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Nonelementary Integral Related Question

  1. Oct 31, 2014 #1
    Recently, I have looked into nonelementary integrals and I have a question.

    When looking at ∫sin(sinx)dx, which I know cannot be represented as an elementary function, I wondered what the function would look like. Using mathematica, I was able to get a graph of f(x)=∫0xsin(sinx)dx. Does the represent the same function as ∫sin(sinx)dx? And more importantly, why? (Sorry about the bad formating for limits of integration)

    Edit: From what I've seen, it is if and only if the function g(x)=∫sin(sinx)dx is 0 at x=0. If this was true, then how would one go about proving if g(0)=0 or not?
  2. jcsd
  3. Oct 31, 2014 #2


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    You have one integral with limits 0 and x and another integral without limits. You need to clarify the relationship.
  4. Oct 31, 2014 #3
    I am asking about the relationship between the two. The edit was from what I've seen from posts on here but I don't know if that's the relationship (may be incorrect or I may have interpreted the posts incorrectly).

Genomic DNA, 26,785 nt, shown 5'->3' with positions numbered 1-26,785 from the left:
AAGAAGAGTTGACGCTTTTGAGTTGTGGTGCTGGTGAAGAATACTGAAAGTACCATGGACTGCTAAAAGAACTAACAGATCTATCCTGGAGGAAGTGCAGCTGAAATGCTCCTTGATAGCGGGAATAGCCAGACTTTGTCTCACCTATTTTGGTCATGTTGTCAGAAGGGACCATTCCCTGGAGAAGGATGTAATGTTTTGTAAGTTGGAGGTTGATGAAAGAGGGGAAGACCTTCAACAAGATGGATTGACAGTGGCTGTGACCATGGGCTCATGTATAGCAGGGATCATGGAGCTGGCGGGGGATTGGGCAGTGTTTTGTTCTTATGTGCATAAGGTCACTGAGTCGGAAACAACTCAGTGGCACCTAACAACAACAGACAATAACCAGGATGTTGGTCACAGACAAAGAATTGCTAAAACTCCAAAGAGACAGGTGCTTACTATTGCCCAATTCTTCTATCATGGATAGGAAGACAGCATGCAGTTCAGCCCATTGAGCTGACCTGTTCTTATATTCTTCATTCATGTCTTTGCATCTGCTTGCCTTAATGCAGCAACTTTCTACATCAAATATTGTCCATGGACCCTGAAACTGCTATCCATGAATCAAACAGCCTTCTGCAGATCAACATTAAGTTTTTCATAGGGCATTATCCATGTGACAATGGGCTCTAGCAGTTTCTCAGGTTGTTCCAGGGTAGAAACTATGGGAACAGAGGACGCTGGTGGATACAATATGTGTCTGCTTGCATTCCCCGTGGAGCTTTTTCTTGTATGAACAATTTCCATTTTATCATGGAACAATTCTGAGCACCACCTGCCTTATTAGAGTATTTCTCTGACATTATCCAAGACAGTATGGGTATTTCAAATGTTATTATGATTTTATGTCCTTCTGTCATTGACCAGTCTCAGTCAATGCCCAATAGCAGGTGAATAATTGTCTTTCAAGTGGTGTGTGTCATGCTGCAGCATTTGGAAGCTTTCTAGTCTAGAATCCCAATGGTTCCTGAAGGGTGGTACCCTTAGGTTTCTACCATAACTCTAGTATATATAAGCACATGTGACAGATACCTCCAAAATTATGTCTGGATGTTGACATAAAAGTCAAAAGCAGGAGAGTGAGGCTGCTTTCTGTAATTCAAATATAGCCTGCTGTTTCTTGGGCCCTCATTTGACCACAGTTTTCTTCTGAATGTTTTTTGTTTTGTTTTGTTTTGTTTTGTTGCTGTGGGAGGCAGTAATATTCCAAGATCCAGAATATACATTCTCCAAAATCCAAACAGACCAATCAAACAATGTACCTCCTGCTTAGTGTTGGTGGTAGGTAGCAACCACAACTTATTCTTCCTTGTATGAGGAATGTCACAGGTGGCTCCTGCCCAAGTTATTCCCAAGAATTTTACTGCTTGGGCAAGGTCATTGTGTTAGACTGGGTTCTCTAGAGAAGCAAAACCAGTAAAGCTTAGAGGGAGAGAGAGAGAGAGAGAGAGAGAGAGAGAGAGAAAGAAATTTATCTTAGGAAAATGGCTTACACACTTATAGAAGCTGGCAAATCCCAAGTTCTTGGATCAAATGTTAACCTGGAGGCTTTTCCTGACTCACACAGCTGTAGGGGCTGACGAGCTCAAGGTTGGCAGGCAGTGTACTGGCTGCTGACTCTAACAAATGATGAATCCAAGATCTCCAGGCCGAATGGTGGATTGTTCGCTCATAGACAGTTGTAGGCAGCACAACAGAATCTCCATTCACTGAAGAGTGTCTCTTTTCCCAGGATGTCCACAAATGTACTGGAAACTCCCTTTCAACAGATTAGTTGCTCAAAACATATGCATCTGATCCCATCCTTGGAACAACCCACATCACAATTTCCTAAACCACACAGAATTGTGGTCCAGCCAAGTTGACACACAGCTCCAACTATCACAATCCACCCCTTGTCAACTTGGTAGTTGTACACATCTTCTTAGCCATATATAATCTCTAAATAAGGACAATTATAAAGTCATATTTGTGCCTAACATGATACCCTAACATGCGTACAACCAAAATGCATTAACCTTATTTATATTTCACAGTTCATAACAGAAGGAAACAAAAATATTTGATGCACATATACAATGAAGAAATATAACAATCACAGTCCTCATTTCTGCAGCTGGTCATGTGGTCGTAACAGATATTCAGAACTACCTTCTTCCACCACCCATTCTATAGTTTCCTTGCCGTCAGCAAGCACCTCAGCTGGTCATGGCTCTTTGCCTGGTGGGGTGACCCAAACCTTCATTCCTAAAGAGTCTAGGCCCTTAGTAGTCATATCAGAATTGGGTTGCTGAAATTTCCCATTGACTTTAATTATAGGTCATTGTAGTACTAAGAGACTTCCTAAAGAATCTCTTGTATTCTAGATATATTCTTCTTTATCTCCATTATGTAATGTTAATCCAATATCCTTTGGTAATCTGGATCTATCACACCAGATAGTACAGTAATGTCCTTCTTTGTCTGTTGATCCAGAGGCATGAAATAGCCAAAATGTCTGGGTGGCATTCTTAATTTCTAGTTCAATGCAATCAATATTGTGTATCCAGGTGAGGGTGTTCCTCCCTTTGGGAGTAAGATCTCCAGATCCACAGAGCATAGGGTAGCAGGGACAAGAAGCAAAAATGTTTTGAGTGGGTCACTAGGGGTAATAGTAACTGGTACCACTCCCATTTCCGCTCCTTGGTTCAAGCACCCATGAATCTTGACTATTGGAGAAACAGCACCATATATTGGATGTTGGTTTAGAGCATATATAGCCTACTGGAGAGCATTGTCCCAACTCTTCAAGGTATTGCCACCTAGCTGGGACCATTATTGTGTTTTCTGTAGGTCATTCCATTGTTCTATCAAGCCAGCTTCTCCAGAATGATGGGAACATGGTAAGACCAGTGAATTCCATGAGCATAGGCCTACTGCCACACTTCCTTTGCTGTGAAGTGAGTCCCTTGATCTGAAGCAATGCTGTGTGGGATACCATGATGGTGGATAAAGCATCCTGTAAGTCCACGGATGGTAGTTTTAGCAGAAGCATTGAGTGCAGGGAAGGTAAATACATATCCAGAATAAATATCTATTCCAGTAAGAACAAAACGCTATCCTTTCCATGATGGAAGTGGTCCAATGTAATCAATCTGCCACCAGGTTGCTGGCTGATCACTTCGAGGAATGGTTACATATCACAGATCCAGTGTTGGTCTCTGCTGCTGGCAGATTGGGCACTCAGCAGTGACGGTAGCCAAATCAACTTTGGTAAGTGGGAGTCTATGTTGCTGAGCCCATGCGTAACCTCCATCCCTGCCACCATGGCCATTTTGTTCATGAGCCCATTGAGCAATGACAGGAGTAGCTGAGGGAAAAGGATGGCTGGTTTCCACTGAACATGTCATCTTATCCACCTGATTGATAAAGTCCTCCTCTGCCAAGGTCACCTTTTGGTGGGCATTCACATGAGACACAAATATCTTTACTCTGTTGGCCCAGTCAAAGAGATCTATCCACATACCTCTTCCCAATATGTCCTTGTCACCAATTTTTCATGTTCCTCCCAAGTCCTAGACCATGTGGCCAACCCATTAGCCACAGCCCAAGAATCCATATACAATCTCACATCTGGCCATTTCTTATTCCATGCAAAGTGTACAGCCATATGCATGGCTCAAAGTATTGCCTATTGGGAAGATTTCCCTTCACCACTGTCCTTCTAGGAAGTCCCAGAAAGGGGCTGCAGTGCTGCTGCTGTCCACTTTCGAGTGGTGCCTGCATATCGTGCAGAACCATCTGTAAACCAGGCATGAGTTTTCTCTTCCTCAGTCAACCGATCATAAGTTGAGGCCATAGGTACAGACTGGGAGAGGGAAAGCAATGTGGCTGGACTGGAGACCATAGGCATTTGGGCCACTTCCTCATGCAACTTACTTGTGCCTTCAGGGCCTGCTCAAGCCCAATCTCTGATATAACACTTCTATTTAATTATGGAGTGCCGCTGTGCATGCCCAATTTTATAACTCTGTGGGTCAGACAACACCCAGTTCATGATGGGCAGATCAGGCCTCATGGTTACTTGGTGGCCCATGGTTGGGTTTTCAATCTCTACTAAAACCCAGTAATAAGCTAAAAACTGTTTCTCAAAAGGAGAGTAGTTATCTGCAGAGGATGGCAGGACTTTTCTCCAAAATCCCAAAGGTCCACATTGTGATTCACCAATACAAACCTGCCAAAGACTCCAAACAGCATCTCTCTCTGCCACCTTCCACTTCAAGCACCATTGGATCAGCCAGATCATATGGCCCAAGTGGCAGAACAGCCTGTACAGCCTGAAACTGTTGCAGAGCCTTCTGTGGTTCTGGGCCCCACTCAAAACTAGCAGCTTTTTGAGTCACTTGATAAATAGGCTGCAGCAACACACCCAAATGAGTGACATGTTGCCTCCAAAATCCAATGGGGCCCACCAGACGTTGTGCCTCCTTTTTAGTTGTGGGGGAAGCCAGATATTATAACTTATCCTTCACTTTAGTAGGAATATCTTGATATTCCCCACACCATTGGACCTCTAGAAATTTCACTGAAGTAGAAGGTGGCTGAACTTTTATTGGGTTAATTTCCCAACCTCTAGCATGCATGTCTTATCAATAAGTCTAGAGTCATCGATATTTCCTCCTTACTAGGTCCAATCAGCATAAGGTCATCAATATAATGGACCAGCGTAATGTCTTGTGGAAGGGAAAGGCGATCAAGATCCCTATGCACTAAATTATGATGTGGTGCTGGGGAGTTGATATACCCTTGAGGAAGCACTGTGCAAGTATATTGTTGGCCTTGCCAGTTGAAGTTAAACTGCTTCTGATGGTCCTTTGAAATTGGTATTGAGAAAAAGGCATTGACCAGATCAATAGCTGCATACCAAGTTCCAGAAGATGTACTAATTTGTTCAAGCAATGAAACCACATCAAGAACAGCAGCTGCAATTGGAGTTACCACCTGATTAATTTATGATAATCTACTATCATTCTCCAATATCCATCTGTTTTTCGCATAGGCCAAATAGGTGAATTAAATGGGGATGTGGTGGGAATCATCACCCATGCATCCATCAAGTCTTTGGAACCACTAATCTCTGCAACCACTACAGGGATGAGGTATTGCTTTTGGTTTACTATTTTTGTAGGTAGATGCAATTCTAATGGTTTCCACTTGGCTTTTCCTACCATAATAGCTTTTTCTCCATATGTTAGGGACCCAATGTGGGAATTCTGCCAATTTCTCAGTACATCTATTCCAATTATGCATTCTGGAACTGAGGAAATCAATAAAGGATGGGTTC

Edit: Looked one of the posts over again.
    In this case: f(x)=g(x)-g(0)
    So still it depends on if g(0) is 0 or not.
    If g(0)=0 then f(x)=g(x) if not then f(x)=g(x)+c where c=-g(x)
    Is this thought process correct?
    Last edited: Oct 31, 2014
  5. Oct 31, 2014 #4


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    Yes, but the question does not make sense. It is like asking about the relationship between x and 3.
    An integral without limits does not have a value, an integral with limits does.
  6. Oct 31, 2014 #5
    Okay let me clarify. I'm defining a function f(x) such that f(x)=∫0xsin(sinx)dx. This is no different than saying f(x)=∫0xsin(sin(t))dt since the variable in the function that the integral is being taken of is basically just a dummy variable, so t would be more clear. For example ∫0xsin(sint)dt=g(x)-g(0). So as an example, f(1)=∫0 1sin(sin(t))dt=g(1)-g(0) which IS a value. Anyways I guess by having to explain it both here and the edit, I figured out the answer to my question.

    See the error function to see an example of a similarly defined function.
  7. Oct 31, 2014 #6


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    [tex]\int sin(sin(x))dx[/tex] is NOT a single function. It is a "family" of functions, all differing by numbers, not functions of x. [tex]\int_0^x sin(sin(x))dx[/tex] is one of those functions.
  8. Oct 31, 2014 #7
    Yeah, I figured it out when explaining it to the other posters.

    I did want some confirmation though, so thanks for the confirmation!
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